The objective of this study was to characterize morphine glucuronidation in infants and children following cardiac surgery for possible treatment individualization in this population. Twenty children aged 3 days to 6 years, admitted to the cardiovascular intensive care unit after congenital heart surgery, received an intravenous (IV) loading dose of morphine (0.15 mg/kg) followed by subsequent intermittent IV bolus doses based on a validated pain scale. Plasma samples were collected over 6 h after the loading dose and randomly after follow-up doses to measure morphine and its major metabolite concentrations...
January 2016: AAPS Journal
Jason Gien, John P Kinsella
OBJECTIVE: To determine whether right-to-left shunting across the ductus arteriosus (DA) in patients with congenital diaphragmatic hernia (CDH) with suprasystemic pulmonary hypertension (PH) results in differences between preductal and postductal arterial blood gas (ABG) measurements. DESIGN: Demographics, baseline echocardiographic parameters and differences in simultaneous right upper extremity (preductal) and umbilical artery (postductal) ABG samples were determined in newborns with PH and CDH...
July 2016: Archives of Disease in Childhood. Fetal and Neonatal Edition
Myra H Wyckoff, Khalid Aziz, Marilyn B Escobedo, Vishal S Kapadia, John Kattwinkel, Jeffrey M Perlman, Wendy M Simon, Gary M Weiner, Jeanette G Zaichkin
No abstract text is available yet for this article.
November 2015: Pediatrics
Pramod S Puligandla, Julia Grabowski, Mary Austin, Holly Hedrick, Elizabeth Renaud, Meghan Arnold, Regan F Williams, Kathleen Graziano, Roshni Dasgupta, Milissa McKee, Monica E Lopez, Tim Jancelewicz, Adam Goldin, Cynthia D Downard, Saleem Islam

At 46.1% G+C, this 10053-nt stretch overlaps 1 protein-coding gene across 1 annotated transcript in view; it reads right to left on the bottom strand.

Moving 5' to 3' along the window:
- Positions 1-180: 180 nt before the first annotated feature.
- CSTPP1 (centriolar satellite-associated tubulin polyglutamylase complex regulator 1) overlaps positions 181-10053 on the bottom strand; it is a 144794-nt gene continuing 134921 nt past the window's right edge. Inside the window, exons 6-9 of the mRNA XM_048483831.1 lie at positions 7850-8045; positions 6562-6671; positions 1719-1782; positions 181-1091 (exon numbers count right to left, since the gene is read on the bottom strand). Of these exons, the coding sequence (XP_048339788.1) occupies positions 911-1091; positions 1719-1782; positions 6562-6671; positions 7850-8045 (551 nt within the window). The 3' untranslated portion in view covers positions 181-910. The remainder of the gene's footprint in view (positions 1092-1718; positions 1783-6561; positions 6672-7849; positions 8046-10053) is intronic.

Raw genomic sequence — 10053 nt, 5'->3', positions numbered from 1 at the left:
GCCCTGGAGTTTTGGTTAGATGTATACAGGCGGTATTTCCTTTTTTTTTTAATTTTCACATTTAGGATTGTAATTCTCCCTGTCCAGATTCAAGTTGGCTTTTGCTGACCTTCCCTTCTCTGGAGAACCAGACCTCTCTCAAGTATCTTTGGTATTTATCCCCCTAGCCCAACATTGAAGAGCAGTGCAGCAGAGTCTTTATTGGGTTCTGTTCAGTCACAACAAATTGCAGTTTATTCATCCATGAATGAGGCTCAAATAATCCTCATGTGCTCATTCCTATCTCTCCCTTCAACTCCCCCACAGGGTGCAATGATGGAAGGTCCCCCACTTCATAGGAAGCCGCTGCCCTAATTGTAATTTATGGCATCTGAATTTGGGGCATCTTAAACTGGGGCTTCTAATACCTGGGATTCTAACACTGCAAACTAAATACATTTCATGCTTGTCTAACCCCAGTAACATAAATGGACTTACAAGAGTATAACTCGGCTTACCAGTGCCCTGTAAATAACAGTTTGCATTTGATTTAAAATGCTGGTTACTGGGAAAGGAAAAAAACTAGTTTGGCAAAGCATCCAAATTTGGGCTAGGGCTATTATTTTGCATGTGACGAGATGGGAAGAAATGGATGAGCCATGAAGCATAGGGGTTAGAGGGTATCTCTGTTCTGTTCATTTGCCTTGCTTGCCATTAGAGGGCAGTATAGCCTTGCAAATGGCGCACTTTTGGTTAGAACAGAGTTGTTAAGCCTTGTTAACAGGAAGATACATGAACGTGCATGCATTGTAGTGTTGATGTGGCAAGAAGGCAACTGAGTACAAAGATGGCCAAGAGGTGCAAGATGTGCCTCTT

OBJECTIVE: Variable management practices complicate the identification of optimal strategies for infants with congenital diaphragmatic hernia (CDH). This review critically appraises the available evidence to provide recommendations. METHODS: Six questions regarding CDH management were generated. English language articles published between 1980 and 2014 were compiled after searching Medline, Cochrane, Embase and Web of Science. Given the paucity of literature on the subject, all studies irrespective of their rank in the levels of evidence hierarchy were included...
November 2015: Journal of Pediatric Surgery
Jung Min Ko
Recent research has demonstrated that genetic alterations or variations contribute considerably to the development of congenital heart disease. Many kinds of genetic tests are commercially available, and more are currently under development. Congenital heart disease is frequently accompanied by genetic syndromes showing both cardiac and extra-cardiac anomalies. Congenital heart disease is the leading cause of birth defects, and is an important cause of morbidity and mortality during infancy and childhood. This review introduces common genetic syndromes showing various types of congenital heart disease, including Down syndrome, Turner syndrome, 22q11 deletion syndrome, Williams syndrome, and Noonan syndrome...
September 2015: Korean Circulation Journal
Dianne L Atkins, Stuart Berger, Jonathan P Duff, John C Gonzales, Elizabeth A Hunt, Benny L Joyner, Peter A Meaney, Dana E Niles, Ricardo A Samson, Stephen M Schexnayder
No abstract text is available yet for this article.
November 2015: Pediatrics
Allan R de Caen, Marc D Berg, Leon Chameides, Cheryl K Gooden, Robert W Hickey, Halden F Scott, Robert M Sutton, Janice A Tijssen, Alexis Topjian, Élise W van der Jagt, Stephen M Schexnayder, Ricardo A Samson
No abstract text is available yet for this article.
November 2015: Pediatrics
Jeffrey M Perlman, Jonathan Wyllie, John Kattwinkel, Myra H Wyckoff, Khalid Aziz, Ruth Guinsburg, Han-Suk Kim, Helen G Liley, Lindsay Mildenhall, Wendy M Simon, Edgardo Szyld, Masanori Tamura, Sithembiso Velaphi
No abstract text is available yet for this article.
November 2015: Pediatrics
2015-11-02 08:30:28